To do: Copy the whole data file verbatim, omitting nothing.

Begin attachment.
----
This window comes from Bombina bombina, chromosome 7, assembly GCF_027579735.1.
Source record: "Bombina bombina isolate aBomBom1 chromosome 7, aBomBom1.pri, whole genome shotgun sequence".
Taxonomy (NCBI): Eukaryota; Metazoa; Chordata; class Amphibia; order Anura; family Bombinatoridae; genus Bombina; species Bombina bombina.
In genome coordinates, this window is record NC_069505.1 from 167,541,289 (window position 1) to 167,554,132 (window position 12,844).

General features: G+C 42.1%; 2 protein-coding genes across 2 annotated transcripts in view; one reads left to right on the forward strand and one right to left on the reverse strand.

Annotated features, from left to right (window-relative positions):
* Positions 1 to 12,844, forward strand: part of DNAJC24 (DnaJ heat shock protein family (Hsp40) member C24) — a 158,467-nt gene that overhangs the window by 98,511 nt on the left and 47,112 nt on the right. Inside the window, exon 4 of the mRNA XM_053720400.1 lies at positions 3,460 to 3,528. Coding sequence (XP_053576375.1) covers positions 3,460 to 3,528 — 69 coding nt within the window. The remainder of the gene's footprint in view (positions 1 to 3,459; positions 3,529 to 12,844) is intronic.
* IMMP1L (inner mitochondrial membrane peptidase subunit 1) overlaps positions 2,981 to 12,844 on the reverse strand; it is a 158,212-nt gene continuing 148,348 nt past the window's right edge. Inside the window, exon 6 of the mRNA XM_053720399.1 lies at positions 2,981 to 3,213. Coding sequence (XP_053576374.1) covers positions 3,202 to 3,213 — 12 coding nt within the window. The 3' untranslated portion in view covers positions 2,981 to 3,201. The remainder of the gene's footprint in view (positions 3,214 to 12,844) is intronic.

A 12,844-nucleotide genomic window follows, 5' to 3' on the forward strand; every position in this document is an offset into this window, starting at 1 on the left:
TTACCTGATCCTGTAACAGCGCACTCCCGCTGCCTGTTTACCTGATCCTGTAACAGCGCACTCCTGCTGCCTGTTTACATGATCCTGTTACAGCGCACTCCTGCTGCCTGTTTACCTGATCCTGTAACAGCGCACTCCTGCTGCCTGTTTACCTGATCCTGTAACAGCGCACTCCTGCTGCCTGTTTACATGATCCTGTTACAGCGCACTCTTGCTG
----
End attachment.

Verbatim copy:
This window comes from Bombina bombina, chromosome 7, assembly GCF_027579735.1.
Source record: "Bombina bombina isolate aBomBom1 chromosome 7, aBomBom1.pri, whole genome shotgun sequence".
Taxonomy (NCBI): Eukaryota; Metazoa; Chordata; class Amphibia; order Anura; family Bombinatoridae; genus Bombina; species Bombina bombina.
In genome coordinates, this window is record NC_069505.1 from 167,541,289 (window position 1) to 167,554,132 (window position 12,844).

General features: G+C 42.1%; 2 protein-coding genes across 2 annotated transcripts in view; one reads left to right on the forward strand and one right to left on the reverse strand.

Annotated features, from left to right (window-relative positions):
* Positions 1 to 12,844, forward strand: part of DNAJC24 (DnaJ heat shock protein family (Hsp40) member C24) — a 158,467-nt gene that overhangs the window by 98,511 nt on the left and 47,112 nt on the right. Inside the window, exon 4 of the mRNA XM_053720400.1 lies at positions 3,460 to 3,528. Coding sequence (XP_053576375.1) covers positions 3,460 to 3,528 — 69 coding nt within the window. The remainder of the gene's footprint in view (positions 1 to 3,459; positions 3,529 to 12,844) is intronic.
* IMMP1L (inner mitochondrial membrane peptidase subunit 1) overlaps positions 2,981 to 12,844 on the reverse strand; it is a 158,212-nt gene continuing 148,348 nt past the window's right edge. Inside the window, exon 6 of the mRNA XM_053720399.1 lies at positions 2,981 to 3,213. Coding sequence (XP_053576374.1) covers positions 3,202 to 3,213 — 12 coding nt within the window. The 3' untranslated portion in view covers positions 2,981 to 3,201. The remainder of the gene's footprint in view (positions 3,214 to 12,844) is intronic.

A 12,844-nucleotide genomic window follows, 5' to 3' on the forward strand; every position in this document is an offset into this window, starting at 1 on the left:
TTACCTGATCCTGTAACAGCGCACTCCCGCTGCCTGTTTACCTGATCCTGTAACAGCGCACTCCTGCTGCCTGTTTACATGATCCTGTTACAGCGCACTCCTGCTGCCTGTTTACCTGATCCTGTAACAGCGCACTCCTGCTGCCTGTTTACCTGATCCTGTAACAGCGCACTCCTGCTGCCTGTTTACATGATCCTGTTACAGCGCACTCTTGCTG